- Small-molecule inhibitors of autophagy for the treatment of cancer. Autophagy is a process of self-digestion through which cells recycle their intracellular constituents in an attempt to survive exposure to external stresses. Transient inhibition of autophagy has been proposed as a therapeutic strategy to sensitize cancer cells to radiation and chemotherapy. The Accelerator Fund provided support to Professor of Cell Biology Junying Yuan in her efforts to develop a new class of novel potent small-molecule inhibitors of autophagy targeting a broad range of cancer types. This program was partnered with Hoffman La Roche, a large pharmaceutical company. The development of this technology will involve collaboration in research between the Yuan lab and the company.
“The Accelerator Fund is a wonderful invention—it works extremely well. In our case, it allowed us to take a good early-stage project and get to a stage at which the project could be licensed to a strong biotech partner. The program is structured along many lines to provide successful outcomes, but, in my opinion, its strongest asset is effective leadership. A project at this stage, about to move from academics to academic-industry partnership, presents you with a network of fateful decisions. The drug development experience at the heart of the program provides advice that can be hard or impossible to get otherwise for academics, even those that have ‘been around the block.’”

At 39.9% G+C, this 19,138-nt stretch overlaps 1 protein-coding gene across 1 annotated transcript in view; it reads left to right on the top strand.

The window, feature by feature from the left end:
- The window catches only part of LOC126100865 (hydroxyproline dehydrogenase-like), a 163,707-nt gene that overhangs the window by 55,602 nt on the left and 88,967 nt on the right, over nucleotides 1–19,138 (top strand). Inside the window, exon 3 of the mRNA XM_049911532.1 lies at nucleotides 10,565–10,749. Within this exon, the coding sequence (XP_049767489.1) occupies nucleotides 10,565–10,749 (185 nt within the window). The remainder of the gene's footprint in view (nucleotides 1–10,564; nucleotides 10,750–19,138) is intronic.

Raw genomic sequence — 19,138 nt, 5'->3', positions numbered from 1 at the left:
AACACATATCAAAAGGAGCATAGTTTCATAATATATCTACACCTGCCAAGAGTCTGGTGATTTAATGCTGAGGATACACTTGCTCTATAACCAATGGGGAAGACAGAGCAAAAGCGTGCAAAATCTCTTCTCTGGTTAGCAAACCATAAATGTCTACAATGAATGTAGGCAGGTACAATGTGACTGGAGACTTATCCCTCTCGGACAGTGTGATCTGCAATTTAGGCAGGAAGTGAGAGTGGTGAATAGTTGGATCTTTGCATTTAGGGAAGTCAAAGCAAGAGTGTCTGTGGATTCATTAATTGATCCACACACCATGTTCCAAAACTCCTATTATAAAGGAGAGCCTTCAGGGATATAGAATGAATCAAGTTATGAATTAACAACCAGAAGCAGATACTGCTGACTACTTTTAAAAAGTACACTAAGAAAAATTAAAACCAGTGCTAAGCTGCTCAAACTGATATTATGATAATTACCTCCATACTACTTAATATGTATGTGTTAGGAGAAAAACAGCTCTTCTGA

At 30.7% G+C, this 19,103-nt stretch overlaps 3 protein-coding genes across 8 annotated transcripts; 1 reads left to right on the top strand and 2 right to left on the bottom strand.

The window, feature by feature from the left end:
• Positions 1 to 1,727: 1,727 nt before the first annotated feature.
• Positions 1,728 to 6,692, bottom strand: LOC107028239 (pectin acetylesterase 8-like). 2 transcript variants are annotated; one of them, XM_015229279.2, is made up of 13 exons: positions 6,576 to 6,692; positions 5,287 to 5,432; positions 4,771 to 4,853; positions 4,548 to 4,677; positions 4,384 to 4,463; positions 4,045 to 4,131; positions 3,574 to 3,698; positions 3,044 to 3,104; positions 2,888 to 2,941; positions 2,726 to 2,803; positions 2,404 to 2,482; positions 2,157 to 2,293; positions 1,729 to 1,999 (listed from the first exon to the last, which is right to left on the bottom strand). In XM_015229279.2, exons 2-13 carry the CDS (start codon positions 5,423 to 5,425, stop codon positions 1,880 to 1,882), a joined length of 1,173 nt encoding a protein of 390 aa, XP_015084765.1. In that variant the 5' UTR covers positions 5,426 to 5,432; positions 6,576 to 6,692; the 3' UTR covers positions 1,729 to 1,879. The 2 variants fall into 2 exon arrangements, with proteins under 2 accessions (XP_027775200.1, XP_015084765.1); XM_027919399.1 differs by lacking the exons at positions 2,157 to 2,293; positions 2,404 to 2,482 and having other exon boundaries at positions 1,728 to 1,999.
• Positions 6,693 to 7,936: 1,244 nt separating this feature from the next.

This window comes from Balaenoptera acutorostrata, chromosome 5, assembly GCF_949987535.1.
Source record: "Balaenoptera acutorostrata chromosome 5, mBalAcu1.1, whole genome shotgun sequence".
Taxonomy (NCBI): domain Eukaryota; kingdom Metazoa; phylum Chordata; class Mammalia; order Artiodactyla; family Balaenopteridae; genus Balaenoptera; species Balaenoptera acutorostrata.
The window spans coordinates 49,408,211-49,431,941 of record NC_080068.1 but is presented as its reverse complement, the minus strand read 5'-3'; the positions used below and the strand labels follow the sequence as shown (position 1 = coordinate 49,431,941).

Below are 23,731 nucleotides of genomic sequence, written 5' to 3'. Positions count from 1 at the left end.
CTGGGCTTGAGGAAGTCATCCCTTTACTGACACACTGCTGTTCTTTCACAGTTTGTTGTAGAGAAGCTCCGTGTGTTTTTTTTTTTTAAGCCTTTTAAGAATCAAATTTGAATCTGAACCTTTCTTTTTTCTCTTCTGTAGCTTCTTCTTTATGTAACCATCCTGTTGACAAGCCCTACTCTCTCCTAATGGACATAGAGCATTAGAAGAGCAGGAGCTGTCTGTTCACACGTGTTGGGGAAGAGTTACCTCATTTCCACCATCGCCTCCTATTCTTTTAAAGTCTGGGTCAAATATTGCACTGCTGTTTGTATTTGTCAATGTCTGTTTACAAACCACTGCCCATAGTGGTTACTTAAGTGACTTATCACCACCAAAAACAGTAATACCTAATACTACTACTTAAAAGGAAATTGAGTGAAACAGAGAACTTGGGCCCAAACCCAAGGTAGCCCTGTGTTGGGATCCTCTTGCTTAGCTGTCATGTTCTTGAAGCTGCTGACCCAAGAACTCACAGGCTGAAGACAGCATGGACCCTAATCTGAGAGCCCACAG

—Dan Finley, Professor of Cell Biology, HMS
Finally, 2011 was also notable for the significant expansion of strategic research collaborations between HMS investigators and industry. In an effort to foster and advance promising translational research, OTD nucleates and structures innovative approaches to maximize collaboration and commercialization opportunities emanating from Harvard labs.
As a result, multiple new research alliances, spanning multiple scientific projects in multiple laboratories across campus were brought to conclusion this year. Notable among these are collaborative research agreements with such companies as Hoffman La Roche, Sanofi-aventis, Pfizer, UCB and Boehringer-Ingelheim. Such multi-year, multi-million dollar agreements are designed to fund high-impact, investigator-initiated translational research projects through competitive RFP-based grant programs. As a result of these research alliances, more than twenty new HMS investigators and research projects enjoy funding aimed at enabling discovery and innovation that may give rise to the development of new therapies, thereby impacting the practice of clinical medicine and benefitting patients.